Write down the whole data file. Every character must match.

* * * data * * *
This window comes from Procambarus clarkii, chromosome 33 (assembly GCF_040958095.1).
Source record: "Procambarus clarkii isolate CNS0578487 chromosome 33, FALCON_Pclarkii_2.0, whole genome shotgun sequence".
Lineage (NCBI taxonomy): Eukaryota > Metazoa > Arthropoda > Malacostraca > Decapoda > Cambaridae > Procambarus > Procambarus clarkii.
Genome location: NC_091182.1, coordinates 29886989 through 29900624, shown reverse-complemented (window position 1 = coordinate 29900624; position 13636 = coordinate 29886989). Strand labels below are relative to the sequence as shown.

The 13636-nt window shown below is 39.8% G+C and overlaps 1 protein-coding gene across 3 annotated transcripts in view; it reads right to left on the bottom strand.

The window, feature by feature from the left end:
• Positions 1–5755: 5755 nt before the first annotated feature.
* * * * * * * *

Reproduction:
This window comes from Procambarus clarkii, chromosome 33 (assembly GCF_040958095.1).
Source record: "Procambarus clarkii isolate CNS0578487 chromosome 33, FALCON_Pclarkii_2.0, whole genome shotgun sequence".
Lineage (NCBI taxonomy): Eukaryota > Metazoa > Arthropoda > Malacostraca > Decapoda > Cambaridae > Procambarus > Procambarus clarkii.
Genome location: NC_091182.1, coordinates 29886989 through 29900624, shown reverse-complemented (window position 1 = coordinate 29900624; position 13636 = coordinate 29886989). Strand labels below are relative to the sequence as shown.

The 13636-nt window shown below is 39.8% G+C and overlaps 1 protein-coding gene across 3 annotated transcripts in view; it reads right to left on the bottom strand.

The window, feature by feature from the left end:
• Positions 1–5755: 5755 nt before the first annotated feature.